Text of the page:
And what differences! Even in each bank, the opportunity to taste and discover what makes each commune’s bounty so esteemed is one that should be looked to with joy. However, it’s high time that the Right Bank started enjoying the limelight too. Luckily it seems there are many more wine drinkers eager to find out what these intricacies in the soil composition mean for the flavors that dance upon their palate and the textures that abound in every bottle.

From North to South: Excellence in the Rhône Valley

a view over a vineyard at Alsace France in autumn light

While Bordeaux certainly holds firm ground at the top echelon of French wine, the Rhône region of France is also considered among the finest. Just south of Lyon and spanning nearly to the Mediterranean Sea, the Rhône is home to appellations named for the communes that dot the river banks.

As Bordeaux has the Left Bank and Right Bank, Rhône has the North and the South. Northern Rhône includes the town of Vienne down to just south of Valence. In Northern Rhone, Syrah, or Shiraz as it is known elsewhere, is the only red grape permitted in the wines though some white grapes may be used with very specific conditions. The whites have more leeway with Viognier, Roussanne, and Marsanne grapes.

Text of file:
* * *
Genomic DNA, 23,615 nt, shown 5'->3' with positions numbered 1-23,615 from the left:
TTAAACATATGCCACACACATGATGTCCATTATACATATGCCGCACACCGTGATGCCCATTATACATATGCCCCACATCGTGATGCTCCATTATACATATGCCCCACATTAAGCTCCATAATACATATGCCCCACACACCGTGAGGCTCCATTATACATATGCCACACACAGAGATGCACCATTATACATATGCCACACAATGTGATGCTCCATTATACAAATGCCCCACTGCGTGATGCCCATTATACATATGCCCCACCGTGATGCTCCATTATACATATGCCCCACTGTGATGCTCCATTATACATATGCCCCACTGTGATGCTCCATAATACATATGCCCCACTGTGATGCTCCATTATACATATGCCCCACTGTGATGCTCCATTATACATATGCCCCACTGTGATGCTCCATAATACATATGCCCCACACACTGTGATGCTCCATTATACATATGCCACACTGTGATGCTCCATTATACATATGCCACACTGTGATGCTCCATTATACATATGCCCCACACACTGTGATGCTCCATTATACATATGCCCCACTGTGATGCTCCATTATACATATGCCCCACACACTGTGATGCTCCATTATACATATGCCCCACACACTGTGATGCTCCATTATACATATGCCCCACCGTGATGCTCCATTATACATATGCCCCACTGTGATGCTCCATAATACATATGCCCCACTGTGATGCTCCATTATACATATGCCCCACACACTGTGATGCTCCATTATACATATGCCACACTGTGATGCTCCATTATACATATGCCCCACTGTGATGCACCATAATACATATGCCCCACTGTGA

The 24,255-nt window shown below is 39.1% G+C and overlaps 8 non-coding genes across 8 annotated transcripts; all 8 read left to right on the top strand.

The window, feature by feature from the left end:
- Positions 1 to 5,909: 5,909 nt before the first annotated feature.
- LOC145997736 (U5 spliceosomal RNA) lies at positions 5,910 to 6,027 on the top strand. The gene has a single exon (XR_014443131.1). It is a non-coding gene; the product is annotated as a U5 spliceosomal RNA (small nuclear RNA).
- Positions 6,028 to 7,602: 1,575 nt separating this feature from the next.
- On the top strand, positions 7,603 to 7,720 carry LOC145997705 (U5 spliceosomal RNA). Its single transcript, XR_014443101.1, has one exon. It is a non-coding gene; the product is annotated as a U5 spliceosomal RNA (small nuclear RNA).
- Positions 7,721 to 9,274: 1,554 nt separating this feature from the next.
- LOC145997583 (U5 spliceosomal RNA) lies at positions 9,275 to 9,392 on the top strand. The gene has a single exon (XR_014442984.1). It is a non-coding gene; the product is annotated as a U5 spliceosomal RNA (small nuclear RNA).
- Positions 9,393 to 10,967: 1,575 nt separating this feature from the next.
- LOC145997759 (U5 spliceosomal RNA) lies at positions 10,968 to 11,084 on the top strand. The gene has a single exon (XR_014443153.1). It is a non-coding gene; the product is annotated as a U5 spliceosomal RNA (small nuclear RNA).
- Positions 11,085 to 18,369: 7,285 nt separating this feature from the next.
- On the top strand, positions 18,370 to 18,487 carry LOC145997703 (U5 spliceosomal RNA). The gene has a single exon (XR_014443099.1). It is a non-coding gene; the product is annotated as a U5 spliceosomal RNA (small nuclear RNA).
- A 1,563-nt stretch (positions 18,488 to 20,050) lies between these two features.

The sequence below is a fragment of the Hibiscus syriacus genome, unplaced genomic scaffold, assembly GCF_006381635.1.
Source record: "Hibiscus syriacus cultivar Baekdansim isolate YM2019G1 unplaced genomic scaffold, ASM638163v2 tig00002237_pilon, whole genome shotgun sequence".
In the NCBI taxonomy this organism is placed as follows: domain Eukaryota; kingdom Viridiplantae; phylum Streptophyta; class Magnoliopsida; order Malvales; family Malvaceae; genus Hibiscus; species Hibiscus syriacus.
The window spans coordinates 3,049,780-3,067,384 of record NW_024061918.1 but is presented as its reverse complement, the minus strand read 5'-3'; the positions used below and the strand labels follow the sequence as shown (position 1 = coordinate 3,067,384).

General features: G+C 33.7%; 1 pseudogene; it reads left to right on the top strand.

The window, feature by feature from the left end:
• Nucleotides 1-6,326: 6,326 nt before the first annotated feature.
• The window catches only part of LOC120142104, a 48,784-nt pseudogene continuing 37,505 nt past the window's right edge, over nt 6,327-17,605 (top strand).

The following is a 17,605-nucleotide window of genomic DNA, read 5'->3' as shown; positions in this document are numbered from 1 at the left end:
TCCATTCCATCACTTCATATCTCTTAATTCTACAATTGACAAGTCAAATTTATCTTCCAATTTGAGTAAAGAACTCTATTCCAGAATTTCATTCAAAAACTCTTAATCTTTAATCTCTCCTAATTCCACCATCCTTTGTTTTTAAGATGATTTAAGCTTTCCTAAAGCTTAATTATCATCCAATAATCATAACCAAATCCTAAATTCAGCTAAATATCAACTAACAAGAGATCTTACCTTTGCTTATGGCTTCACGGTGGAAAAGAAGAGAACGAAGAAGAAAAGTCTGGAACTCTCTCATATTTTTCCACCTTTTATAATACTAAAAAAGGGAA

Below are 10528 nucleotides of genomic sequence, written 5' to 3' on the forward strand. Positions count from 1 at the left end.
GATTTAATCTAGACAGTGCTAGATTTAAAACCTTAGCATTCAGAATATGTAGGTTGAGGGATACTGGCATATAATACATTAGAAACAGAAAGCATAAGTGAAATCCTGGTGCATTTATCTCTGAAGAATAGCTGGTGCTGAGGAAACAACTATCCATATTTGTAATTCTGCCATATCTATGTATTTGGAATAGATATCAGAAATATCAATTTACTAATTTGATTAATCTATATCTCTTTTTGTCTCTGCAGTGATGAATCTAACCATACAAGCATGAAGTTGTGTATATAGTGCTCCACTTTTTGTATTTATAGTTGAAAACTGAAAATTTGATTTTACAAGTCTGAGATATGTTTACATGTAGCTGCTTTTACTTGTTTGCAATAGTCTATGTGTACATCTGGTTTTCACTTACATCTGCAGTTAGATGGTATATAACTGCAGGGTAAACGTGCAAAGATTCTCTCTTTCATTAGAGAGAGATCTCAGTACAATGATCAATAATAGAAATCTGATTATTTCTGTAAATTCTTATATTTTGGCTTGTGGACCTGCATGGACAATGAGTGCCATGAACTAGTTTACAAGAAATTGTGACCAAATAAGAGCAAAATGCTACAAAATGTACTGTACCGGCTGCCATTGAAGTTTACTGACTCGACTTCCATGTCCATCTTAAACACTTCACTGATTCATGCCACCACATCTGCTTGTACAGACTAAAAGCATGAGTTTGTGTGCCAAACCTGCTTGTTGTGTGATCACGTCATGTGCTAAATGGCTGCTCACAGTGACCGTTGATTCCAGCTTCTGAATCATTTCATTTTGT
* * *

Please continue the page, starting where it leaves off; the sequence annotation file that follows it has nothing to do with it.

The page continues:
Perhaps you’ve sampled Australian Shiraz and wonder what might be different with the wines of Northern Rhone. In short, the cooler conditions, higher elevations, and those intensely rocky soils all play a hand in giving Syrah from the North a drier and more acidic taste. It’s a bit herbal and smoky, often compared to the pleasurable flavor of bacon fat.

A Tale of Two Regions

Size-wise, Northern Rhône is smaller than Southern Rhone. In fact, all of Northern Rhône is smaller than one of the South’s most prized appellations, Châteauneuf-du-Pape. Most of the wines (95% of them) come from the South.

In Northern Rhone, temperatures are much cooler and the climate provides more rain. Here, the growing season is also shorter with notable changes throughout the four seasons. With the unrivaled Mediterranean climate, steep hillsides, and rocky soils, the grapes that are permitted to grow here thrive. Add to it the natural moisture that comes via the Rhône river and you’ve got an exceptional microclimate that produces exquisite grapes.

Northern Rhone